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Culture

Finalists for German Book Prize Announced

The German Publishers and Booksellers Association has announced its shortlist of six authors who've made it to the final round in the competition for this year's German Book Prize.

Members of the jury of the 2008 German Book Prize

The jury members will announce the winner on Oct. 13

Ingo Schulze, Uwe Teilkamp, Dietmar Dath, Sherko Fatah, Iris Hanika and Rolf Lappert are the six writers whose work will now come under closer scrutiny by the jury.

The list is not representative of "any uniform thematic or stylistic line," said jury spokesman Rainer Moritz in Frankfurt am Main on Wednesday, Sept. 17. Rather, it's an indication of the "rich diversity of very readable novels submitted by German-language authors in 2008."

All of the nominees are between the ages of 39 and 49; in other words, all part of the middle generation of current authors.

161 titles reviewed

Logo of the 2008 German Book Prize

The winner will be announced at the beginning of the Frankfurt Book Fair

The seven jury members looked at a total of 161 books, and after much discussion, came up with the shortlist, Moritz said.

"The judges wrestled over the shortlist with dedication and considerable passion," he said. "There were arguments, advocacy, dismissals and defense - all in an extremely stimulating, constructive way, just as it should be for an open, critical literary analysis."

Two of the finalist titles are books that paint a portrait of society in the crumbling German Democratic Republic: Teilkamp's "Der Turm" and Schulze's "Adam und Evelyn."

In Dath's "Die Abschaffung der Arten" it's the animals who talk and act after the world's demise. In Fatah's "Das dunkle Schiff," a former jihadist flees to Germany from Iraq. With "Nach Hause schwimmen," Lappert has delivered a coming-of-age story, while Hanika's "Treffen sich zwei" is the only love story among the finalists.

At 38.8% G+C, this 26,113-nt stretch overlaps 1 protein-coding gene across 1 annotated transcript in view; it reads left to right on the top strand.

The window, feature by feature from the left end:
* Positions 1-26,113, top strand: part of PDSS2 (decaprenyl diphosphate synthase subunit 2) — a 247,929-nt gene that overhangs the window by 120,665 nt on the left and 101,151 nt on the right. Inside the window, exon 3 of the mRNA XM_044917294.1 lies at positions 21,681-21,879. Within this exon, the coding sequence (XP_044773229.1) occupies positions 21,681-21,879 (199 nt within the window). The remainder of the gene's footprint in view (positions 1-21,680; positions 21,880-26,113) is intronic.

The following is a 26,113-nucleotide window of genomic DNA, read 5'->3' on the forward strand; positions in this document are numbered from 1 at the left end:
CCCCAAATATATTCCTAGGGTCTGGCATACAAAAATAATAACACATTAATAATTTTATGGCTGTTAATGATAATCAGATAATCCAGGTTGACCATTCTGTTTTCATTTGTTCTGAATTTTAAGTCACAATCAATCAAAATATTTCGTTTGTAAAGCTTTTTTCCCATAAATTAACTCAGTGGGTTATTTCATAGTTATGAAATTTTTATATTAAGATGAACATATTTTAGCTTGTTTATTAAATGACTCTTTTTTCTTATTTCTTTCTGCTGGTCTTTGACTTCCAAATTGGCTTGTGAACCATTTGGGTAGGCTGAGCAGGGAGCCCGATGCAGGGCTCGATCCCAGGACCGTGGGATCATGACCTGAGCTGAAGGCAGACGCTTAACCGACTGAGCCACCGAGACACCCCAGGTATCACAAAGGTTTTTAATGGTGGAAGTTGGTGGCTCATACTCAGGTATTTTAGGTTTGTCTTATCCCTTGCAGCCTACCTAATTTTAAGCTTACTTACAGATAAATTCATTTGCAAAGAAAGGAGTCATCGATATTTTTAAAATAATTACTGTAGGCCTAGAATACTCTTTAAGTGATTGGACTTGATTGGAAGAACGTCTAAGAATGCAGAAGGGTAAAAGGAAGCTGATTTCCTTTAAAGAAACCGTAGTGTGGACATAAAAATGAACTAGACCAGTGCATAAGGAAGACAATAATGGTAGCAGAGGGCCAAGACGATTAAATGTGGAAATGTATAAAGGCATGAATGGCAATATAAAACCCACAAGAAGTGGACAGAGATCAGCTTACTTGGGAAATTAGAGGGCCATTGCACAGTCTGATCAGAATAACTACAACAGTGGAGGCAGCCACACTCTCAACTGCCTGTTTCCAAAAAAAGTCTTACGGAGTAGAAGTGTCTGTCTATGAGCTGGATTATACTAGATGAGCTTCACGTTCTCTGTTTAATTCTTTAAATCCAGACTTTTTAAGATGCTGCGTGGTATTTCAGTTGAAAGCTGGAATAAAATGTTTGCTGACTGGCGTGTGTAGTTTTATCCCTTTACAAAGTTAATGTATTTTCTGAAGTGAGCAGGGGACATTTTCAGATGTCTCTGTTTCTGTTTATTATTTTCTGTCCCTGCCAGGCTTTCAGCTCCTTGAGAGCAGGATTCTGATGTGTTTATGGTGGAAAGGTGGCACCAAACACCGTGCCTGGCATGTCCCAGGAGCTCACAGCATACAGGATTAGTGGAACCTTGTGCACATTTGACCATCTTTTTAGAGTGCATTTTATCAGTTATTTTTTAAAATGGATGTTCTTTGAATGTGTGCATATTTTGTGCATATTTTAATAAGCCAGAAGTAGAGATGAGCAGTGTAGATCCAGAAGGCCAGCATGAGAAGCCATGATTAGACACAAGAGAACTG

"Their works are shaping the discussion about current trends in German literature this fall among readers, critics, publishers and booksellers -- a discussion that, through the German Book Prize, has grown in intensity also in literary circles abroad," said Gottfried Honnefelder, chairman of the German Book Prize Academy.

Ceremony on Oct. 13

With the German Book Prize, the German Publishers and Booksellers Association recognizes the best German-language novel of the year. The titles need to have been published between October 2007 and September 2008. The awards ceremony will be held on Oct. 13 at the opening of the Frankfurt Book Fair. The winner receives 25,000 euros ($36,200) while each of the five finalists receives 2,500 euros.

Some famous German authors didn't make it onto this year's shortlist -- writers such as Martin Walser, for example, or Peter Handke, who voluntarily refused a nomination at the beginning of September. He wanted to "step back for the good of other, mainly younger authors," he said in a letter to the German Publishers and Booksellers Association.

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